Svalbard Arctic Winter Scouting Trip Complete

Yesterday we arrived back in the small town of Longyearbyen via snow mobiles from our scouting trip to the wilderness in the north of Svalbard where we photographed Polar Bear, Reindeer and icy landscapes in the deep freeze of an Arctic Winter. This scouting trip ranks in the top five most amazing and extraodinary expeditions I have ever been fortunate to undertake – it was also the coldest. The mercury plummeted below -30º Celsius with wind chill on many occasions. Although it was cold (its the Arctic in Winter!) we had a mix of incredible light, landscape and wildlife in a deep winter scene that was a very special experience. Part of the problem in dealing with the cold during this test trip was that we were out in the elements for ten or more hours a day with no option to return to our hut to warm up. This meant donning lots of layers and being prepared to deal with really extreme temperatures for many hours. One of the few places you could actually get some warmth into your body when the cold seeped its way through the layers was from the heated handgrips on the snowmobiles and I was personally very pleased to have these available. Being able to operate the camera requires thin gloves and these offer little protection in this extreme environment. We were over two hundred kilometres from Longyearbyen in the remote northern part of Svalbard  which limited us to what we could take with us and the provisions already supplied at the hut. We travelled more than five hundred kilometres in total during the expedition.

During the expedition we encountered and photographed Polar Bears, Seals, Arctic Fox, as well as Reindeer and were able to make some very unique photographs of these animals in the Arctic Winter light. I will be sharing some of the photographs I made when I get a chance to process them on my return to Australia. As tempting as it is to process a few images on my macbook now, I really prefer to save this work for my studio editing machine where I have a much more tightly controlled colour managed environment.

I am going to stay in Longyearbyen for the next couple of days before I fly back to Iceland to continue my Arctic Fox project in the extreme north-east of Iceland. As it happens, there are several fox dens just outside of town in Longyearbyen and I want to check these out before I leave and potentially spend a day photographing the foxes if they are around. Once back in Iceland I am going to to drive up to Isafjord where I will take a charter boat up to the Hornstrandir Nature Reserve. This very remote part of Iceland is very rarely visited in winter and is only accessible by chartered boat (approximately four hours steam north of Isafjord) and there is no infrastructure (power, running water, roads etc.) in place in this wilderness so we have to take everything with us for the duration of the trip. It is a major undertaking to travel and photograph in Hornvik in winter requiring the co-ordination of not only a chartered boat, supplies, and emergency EPIRB, satellite communication equipment, but also special permission from the park ranger. I want to take a moment and thank my friends in Iceland who have helped make this all possible. Without their assistance in co-ordinating and arranging this expedition it simply would not have been possible. I spent a week or so last year in this area photographing Arctic Fox with their assistance from a snow blind and was able to get several images for my project that I was extremely happy with. I hope to get sufficient images from this expedition to complete the project. In the meantime I am going to enjoy a couple of days in Longyearbyen with hot water, electricity and a warm room. See you back in Iceland in a few days.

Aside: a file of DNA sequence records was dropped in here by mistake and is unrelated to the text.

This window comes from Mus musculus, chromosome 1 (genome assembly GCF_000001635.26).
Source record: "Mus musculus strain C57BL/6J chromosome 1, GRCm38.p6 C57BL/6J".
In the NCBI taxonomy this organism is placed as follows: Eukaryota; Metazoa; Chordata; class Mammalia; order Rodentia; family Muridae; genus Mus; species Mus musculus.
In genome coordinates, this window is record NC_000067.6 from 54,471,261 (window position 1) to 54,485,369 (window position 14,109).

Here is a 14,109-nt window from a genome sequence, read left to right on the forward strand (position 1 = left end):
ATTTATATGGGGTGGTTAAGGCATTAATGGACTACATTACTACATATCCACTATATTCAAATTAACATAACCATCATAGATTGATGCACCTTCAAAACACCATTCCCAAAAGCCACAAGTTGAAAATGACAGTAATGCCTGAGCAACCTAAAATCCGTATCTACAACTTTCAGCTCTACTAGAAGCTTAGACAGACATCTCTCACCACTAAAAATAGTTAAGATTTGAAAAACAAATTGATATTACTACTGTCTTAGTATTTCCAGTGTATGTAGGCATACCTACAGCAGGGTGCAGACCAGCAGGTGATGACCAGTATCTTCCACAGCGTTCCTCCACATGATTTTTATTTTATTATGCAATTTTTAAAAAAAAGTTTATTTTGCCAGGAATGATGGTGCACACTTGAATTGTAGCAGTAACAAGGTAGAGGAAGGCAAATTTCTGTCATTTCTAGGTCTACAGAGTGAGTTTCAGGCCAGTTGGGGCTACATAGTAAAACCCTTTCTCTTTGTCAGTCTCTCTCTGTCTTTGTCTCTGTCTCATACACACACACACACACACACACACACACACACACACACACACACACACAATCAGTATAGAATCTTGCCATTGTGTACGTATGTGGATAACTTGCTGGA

Arctic Fox Howl

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